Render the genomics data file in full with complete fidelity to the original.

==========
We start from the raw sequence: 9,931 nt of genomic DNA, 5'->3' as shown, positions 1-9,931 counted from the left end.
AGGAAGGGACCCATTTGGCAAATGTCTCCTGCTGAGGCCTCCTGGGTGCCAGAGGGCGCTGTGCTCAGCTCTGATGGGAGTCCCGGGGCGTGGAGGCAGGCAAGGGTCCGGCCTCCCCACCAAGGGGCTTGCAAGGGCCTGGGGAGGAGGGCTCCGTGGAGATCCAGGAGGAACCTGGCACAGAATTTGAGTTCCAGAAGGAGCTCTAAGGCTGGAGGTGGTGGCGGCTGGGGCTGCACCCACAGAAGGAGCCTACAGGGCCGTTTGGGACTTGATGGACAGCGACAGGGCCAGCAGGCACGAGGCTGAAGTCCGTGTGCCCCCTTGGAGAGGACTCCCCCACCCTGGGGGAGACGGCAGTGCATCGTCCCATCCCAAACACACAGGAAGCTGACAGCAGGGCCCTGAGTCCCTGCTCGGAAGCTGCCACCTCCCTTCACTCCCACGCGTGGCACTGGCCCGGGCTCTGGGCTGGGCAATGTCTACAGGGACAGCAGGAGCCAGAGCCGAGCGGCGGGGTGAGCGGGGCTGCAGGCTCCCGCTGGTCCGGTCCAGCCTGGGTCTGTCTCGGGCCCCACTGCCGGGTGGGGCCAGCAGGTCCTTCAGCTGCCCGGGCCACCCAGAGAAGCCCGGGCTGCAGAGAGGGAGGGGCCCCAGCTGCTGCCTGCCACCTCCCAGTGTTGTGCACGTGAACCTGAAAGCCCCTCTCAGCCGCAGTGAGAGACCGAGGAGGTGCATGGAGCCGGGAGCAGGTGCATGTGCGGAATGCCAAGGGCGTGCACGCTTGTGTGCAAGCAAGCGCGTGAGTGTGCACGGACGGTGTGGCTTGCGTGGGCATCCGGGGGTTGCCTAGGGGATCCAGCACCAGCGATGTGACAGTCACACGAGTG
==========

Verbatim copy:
We start from the raw sequence: 9,931 nt of genomic DNA, 5'->3' as shown, positions 1-9,931 counted from the left end.
AGGAAGGGACCCATTTGGCAAATGTCTCCTGCTGAGGCCTCCTGGGTGCCAGAGGGCGCTGTGCTCAGCTCTGATGGGAGTCCCGGGGCGTGGAGGCAGGCAAGGGTCCGGCCTCCCCACCAAGGGGCTTGCAAGGGCCTGGGGAGGAGGGCTCCGTGGAGATCCAGGAGGAACCTGGCACAGAATTTGAGTTCCAGAAGGAGCTCTAAGGCTGGAGGTGGTGGCGGCTGGGGCTGCACCCACAGAAGGAGCCTACAGGGCCGTTTGGGACTTGATGGACAGCGACAGGGCCAGCAGGCACGAGGCTGAAGTCCGTGTGCCCCCTTGGAGAGGACTCCCCCACCCTGGGGGAGACGGCAGTGCATCGTCCCATCCCAAACACACAGGAAGCTGACAGCAGGGCCCTGAGTCCCTGCTCGGAAGCTGCCACCTCCCTTCACTCCCACGCGTGGCACTGGCCCGGGCTCTGGGCTGGGCAATGTCTACAGGGACAGCAGGAGCCAGAGCCGAGCGGCGGGGTGAGCGGGGCTGCAGGCTCCCGCTGGTCCGGTCCAGCCTGGGTCTGTCTCGGGCCCCACTGCCGGGTGGGGCCAGCAGGTCCTTCAGCTGCCCGGGCCACCCAGAGAAGCCCGGGCTGCAGAGAGGGAGGGGCCCCAGCTGCTGCCTGCCACCTCCCAGTGTTGTGCACGTGAACCTGAAAGCCCCTCTCAGCCGCAGTGAGAGACCGAGGAGGTGCATGGAGCCGGGAGCAGGTGCATGTGCGGAATGCCAAGGGCGTGCACGCTTGTGTGCAAGCAAGCGCGTGAGTGTGCACGGACGGTGTGGCTTGCGTGGGCATCCGGGGGTTGCCTAGGGGATCCAGCACCAGCGATGTGACAGTCACACGAGTG